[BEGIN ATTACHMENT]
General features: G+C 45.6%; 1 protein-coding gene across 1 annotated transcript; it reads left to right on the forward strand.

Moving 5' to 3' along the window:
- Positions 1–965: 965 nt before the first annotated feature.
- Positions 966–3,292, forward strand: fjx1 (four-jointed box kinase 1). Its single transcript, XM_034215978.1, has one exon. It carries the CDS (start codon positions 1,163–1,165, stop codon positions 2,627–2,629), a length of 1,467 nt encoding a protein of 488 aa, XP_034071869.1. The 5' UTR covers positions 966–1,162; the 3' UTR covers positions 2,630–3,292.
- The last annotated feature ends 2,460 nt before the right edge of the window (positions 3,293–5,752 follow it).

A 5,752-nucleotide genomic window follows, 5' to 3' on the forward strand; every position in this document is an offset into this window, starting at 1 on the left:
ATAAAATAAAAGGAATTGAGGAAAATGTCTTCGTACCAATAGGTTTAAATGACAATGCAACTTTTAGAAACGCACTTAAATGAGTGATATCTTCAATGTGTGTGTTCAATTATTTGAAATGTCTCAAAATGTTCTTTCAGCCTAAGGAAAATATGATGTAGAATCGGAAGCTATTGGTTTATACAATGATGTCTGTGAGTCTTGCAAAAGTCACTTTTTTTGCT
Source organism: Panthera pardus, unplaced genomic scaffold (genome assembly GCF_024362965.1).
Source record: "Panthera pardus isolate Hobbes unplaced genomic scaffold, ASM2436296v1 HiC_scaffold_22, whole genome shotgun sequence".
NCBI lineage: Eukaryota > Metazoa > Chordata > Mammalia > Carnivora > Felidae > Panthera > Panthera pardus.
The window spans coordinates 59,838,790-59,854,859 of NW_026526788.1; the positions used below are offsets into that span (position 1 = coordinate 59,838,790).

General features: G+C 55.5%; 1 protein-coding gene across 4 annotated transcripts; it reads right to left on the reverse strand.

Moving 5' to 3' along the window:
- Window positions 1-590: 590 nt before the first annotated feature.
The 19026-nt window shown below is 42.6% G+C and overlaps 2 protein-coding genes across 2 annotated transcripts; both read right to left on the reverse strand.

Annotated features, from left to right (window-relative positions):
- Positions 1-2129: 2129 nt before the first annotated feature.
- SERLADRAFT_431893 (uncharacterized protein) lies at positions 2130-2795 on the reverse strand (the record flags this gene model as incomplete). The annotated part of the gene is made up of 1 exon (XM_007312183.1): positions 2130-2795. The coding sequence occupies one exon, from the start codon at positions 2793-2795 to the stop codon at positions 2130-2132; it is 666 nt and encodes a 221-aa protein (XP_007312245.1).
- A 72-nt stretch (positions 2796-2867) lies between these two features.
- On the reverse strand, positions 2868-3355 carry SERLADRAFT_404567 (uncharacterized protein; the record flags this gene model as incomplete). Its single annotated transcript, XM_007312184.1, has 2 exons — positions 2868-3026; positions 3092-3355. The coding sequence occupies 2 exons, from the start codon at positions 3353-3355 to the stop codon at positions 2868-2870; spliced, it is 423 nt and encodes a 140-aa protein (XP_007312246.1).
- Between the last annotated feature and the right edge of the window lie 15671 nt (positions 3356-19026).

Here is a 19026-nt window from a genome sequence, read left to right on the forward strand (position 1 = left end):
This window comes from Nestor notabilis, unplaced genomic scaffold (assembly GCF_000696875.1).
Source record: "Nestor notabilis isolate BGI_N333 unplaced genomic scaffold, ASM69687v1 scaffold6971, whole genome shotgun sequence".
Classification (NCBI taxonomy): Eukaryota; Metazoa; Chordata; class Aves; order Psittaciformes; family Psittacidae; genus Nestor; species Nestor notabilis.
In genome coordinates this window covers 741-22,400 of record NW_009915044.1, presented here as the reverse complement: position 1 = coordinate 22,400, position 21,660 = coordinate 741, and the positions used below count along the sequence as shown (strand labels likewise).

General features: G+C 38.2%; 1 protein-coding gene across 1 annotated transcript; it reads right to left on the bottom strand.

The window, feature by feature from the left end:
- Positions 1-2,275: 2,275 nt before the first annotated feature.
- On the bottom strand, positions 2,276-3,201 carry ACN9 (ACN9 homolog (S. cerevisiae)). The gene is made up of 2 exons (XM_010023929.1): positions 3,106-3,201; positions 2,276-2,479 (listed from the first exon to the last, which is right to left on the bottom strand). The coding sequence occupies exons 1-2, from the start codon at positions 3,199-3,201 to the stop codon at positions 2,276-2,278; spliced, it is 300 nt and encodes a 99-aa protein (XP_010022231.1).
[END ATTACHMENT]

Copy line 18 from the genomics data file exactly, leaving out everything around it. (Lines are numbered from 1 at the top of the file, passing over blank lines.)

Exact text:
- SERLADRAFT_431893 (uncharacterized protein) lies at positions 2130-2795 on the reverse strand (the record flags this gene model as incomplete). The annotated part of the gene is made up of 1 exon (XM_007312183.1): positions 2130-2795. The coding sequence occupies one exon, from the start codon at positions 2793-2795 to the stop codon at positions 2130-2132; it is 666 nt and encodes a 221-aa protein (XP_007312245.1).